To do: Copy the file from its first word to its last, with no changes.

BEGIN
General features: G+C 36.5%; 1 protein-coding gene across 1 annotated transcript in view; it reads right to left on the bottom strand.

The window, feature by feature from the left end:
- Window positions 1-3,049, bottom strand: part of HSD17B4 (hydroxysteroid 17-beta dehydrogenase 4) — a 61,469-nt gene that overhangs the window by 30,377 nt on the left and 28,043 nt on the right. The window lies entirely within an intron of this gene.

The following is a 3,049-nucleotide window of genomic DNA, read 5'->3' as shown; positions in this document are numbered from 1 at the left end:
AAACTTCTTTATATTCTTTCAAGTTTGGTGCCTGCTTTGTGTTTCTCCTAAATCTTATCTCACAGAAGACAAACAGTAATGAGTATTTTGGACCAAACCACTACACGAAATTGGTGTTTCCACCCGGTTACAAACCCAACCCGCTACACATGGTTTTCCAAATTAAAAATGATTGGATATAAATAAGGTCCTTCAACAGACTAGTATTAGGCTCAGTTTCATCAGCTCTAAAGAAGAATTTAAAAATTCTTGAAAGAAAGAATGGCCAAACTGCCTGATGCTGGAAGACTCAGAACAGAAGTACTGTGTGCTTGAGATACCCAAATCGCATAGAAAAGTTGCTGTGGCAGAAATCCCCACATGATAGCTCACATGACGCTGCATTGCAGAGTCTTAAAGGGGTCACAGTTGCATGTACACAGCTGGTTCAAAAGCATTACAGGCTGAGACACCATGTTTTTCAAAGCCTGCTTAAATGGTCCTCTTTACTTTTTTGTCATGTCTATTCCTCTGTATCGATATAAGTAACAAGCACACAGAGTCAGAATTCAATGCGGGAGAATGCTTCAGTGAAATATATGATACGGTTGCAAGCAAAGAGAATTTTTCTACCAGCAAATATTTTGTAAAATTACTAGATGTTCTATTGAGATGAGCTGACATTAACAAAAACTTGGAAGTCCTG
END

General features: G+C 36.5%; 1 protein-coding gene across 1 annotated transcript in view; it reads right to left on the bottom strand.

The window, feature by feature from the left end:
- Window positions 1-3,049, bottom strand: part of HSD17B4 (hydroxysteroid 17-beta dehydrogenase 4) — a 61,469-nt gene that overhangs the window by 30,377 nt on the left and 28,043 nt on the right. The window lies entirely within an intron of this gene.

The following is a 3,049-nucleotide window of genomic DNA, read 5'->3' as shown; positions in this document are numbered from 1 at the left end:
AAACTTCTTTATATTCTTTCAAGTTTGGTGCCTGCTTTGTGTTTCTCCTAAATCTTATCTCACAGAAGACAAACAGTAATGAGTATTTTGGACCAAACCACTACACGAAATTGGTGTTTCCACCCGGTTACAAACCCAACCCGCTACACATGGTTTTCCAAATTAAAAATGATTGGATATAAATAAGGTCCTTCAACAGACTAGTATTAGGCTCAGTTTCATCAGCTCTAAAGAAGAATTTAAAAATTCTTGAAAGAAAGAATGGCCAAACTGCCTGATGCTGGAAGACTCAGAACAGAAGTACTGTGTGCTTGAGATACCCAAATCGCATAGAAAAGTTGCTGTGGCAGAAATCCCCACATGATAGCTCACATGACGCTGCATTGCAGAGTCTTAAAGGGGTCACAGTTGCATGTACACAGCTGGTTCAAAAGCATTACAGGCTGAGACACCATGTTTTTCAAAGCCTGCTTAAATGGTCCTCTTTACTTTTTTGTCATGTCTATTCCTCTGTATCGATATAAGTAACAAGCACACAGAGTCAGAATTCAATGCGGGAGAATGCTTCAGTGAAATATATGATACGGTTGCAAGCAAAGAGAATTTTTCTACCAGCAAATATTTTGTAAAATTACTAGATGTTCTATTGAGATGAGCTGACATTAACAAAAACTTGGAAGTCCTG